Page Type Page Type: Mountain/Rock
Location Lat/Lon: 27.96533°N / 86.33512°E
Activities Activities: Mountaineering
Seasons Season: Spring, Summer, Fall, Winter
Additional Information Elevation: 23406 ft / 7134 m
Sign the Climber's Log

Disclosure Statement

Though some of the information on the page is not first-hand (it is an extremely difficult and expensive mountain to climb), it comes from research done in Nepal and on the Internet - research that took some time to conduct. It is not meant to guide climbers of the peak per say, but provide general information on an unique, obscure mountain. With hardly any information available on this seldom-climbed mountain, this page serves as a modest compilation of knowledge to make available to those curious about the high peaks of the world. In the spirit of sharing information with the mountain-loving community at large, I created this. If you have beta as well, please feel free to contribute because that is the original purpose of SP - to share the wonders of the mountains with each other. Thanks!


About mid-way between Kathmandu and Everest as the crow flies, this sacred mountain is frequently mistaken for Everest when seen from the Kathmandu Valley. It rises 5,684 meters (18,648 feet) above the junction of two valleys, the Rolwaling Chu (to the south) and Bhote Kosi (to the west). Dominating the view to the north from Charikot on the way to Jiri (the start of the Everest basecamp trek) with its sister peak Melingtse (7,181 meters), Gaurishankar reigns over the Rolwaling region.
Gaurishankar from E-SE
Gaurishankar and the Rolwaling with Shishapangma on the horizon. March 2011.

Getting There

Nepal side:
From Kathmandu, travel east to the small city of Charikot, which is on the way to Jiri. It takes about 5 hours or so by bus. From the main intersection in Charikot, a road rolls north past Dolakha a couple hours to the bottom of the valley, which serves as the starting point for the Rolwaling trek.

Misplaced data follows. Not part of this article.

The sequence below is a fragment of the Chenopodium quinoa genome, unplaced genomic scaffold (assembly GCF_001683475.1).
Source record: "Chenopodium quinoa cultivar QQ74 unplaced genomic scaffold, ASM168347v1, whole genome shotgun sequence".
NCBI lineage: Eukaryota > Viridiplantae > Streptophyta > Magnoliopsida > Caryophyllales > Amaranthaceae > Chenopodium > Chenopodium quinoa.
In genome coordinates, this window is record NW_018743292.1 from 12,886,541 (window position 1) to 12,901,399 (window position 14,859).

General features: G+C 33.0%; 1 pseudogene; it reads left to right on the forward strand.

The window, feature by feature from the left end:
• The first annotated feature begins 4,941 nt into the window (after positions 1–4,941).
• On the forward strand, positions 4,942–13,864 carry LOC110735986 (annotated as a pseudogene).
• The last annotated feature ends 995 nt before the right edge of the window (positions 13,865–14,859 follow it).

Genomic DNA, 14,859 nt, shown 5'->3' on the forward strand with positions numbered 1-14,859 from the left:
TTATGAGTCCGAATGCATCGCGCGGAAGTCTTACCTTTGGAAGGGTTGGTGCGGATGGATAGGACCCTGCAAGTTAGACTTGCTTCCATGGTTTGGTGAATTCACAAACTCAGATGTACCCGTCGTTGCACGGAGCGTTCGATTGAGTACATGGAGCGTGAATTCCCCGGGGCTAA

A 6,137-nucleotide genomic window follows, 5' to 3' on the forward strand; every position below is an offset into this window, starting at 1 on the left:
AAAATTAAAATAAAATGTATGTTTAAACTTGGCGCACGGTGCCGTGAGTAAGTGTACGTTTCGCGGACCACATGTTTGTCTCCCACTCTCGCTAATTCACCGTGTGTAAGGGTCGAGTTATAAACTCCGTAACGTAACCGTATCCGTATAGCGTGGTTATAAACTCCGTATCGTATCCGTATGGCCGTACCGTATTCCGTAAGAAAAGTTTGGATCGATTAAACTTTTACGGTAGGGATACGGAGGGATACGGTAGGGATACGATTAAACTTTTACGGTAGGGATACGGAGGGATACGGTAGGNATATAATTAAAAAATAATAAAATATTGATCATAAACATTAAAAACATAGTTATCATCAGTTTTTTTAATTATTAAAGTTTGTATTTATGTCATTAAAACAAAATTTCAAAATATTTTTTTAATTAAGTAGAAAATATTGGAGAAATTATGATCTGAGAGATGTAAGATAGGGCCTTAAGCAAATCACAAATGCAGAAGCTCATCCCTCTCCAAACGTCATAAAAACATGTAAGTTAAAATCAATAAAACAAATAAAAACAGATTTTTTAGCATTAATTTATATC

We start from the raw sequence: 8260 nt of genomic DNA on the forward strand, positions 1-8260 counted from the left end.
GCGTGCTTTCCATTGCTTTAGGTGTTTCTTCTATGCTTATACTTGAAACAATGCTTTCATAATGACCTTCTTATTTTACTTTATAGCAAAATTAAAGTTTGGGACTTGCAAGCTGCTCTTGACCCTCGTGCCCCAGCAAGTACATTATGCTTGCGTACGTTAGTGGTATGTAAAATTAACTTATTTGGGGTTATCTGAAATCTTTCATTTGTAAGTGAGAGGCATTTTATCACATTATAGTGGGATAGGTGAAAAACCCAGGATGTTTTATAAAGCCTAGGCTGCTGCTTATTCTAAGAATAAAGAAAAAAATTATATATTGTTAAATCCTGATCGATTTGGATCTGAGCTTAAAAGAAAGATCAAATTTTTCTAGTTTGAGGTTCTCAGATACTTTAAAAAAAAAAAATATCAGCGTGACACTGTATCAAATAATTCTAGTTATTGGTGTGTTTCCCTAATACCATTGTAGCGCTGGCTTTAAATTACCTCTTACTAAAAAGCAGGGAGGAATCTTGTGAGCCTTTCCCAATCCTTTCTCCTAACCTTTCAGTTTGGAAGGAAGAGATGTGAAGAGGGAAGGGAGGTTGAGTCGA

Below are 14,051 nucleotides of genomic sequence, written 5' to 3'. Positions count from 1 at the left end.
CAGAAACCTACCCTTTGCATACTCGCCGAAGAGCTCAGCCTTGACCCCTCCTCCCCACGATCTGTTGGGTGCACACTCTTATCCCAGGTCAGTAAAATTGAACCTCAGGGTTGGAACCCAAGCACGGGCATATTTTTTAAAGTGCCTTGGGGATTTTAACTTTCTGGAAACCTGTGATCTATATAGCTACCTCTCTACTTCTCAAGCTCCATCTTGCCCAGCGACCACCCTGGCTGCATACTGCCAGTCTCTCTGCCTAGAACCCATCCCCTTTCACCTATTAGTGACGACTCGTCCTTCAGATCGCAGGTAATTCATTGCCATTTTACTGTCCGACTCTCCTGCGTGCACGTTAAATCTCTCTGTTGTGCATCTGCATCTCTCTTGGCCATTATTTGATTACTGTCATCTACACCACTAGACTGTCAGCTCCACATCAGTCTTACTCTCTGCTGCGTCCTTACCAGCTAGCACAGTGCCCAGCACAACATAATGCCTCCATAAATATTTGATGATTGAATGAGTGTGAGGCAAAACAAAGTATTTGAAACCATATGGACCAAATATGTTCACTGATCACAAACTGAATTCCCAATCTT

Tibetan side:
If you have any info, please contribute.

Red Tape


Gaurishankar is a serious undertaking requiring nothing less than an expedition of some tough mountaineers. Check out the Nepal Mountaineering Association website. The general climbing rules apply to the trekking peaks like Mera Peak and Cholatse, but it is unclear whether there is a separate set of regulations for Gaurishankar. Anyway, the website has the application at the bottom of this page on the site.


Due to the isolation, difficulty, and lack of 8000-meter peaks, many tourists do not frequent the challenging Rolwaling trek near Dolakha. It follows the Rolwaling Chu, an east-west valley below Gaurishankar that travels into the heart of the Rolwaling Range just south of the Tibetan border to Tashi Lakpa Pass (5755m) that serves as the gateway between the Rolwaling and Khumbu. The trek boasts a significant biodiversity and several small Tamang settlements with amazing views of many 6000-meter peaks. Rumored to be the home of the Yeti, researchers have tried and failed to find the beast in this region. Beding has one of the highest concentrations of Everest-summiteers in the world with several teenagers who have succeeded.

Best seasons: February-May, October-November
Duration: 18-21 days
Maximum Elevation: 5755 meters/18,881 feet (Tashi Lakpa Pass)


There are huts with low-priced beds, and designated camping areas along the trekking route into the Rolwaling towards Beding.

Climbing History

Few have reached the north summit due to regulations and climbing difficulty.

First Attempt – 1954
1965-1979 – closed to climbing
First Ascent – John Roskelley and Dorje Sherpa – May 8, 1979

As of 2011 based on the Himalayan Index, there have been only 3 successful attempts.

A handful of expeditions have been mounted. Below are links to a few descriptions.

2009 - NE Face

2009 - SW Face

2013 - French Route South Face

External Links

Gaurishankar ranks 19th in the world when measured by reduced omnidirectional relief and steepness (RORS), formerly known as spire measure. In other words, Gaurishankar is an impressive mountain when looking at steepness and relief above the surrounding terrain.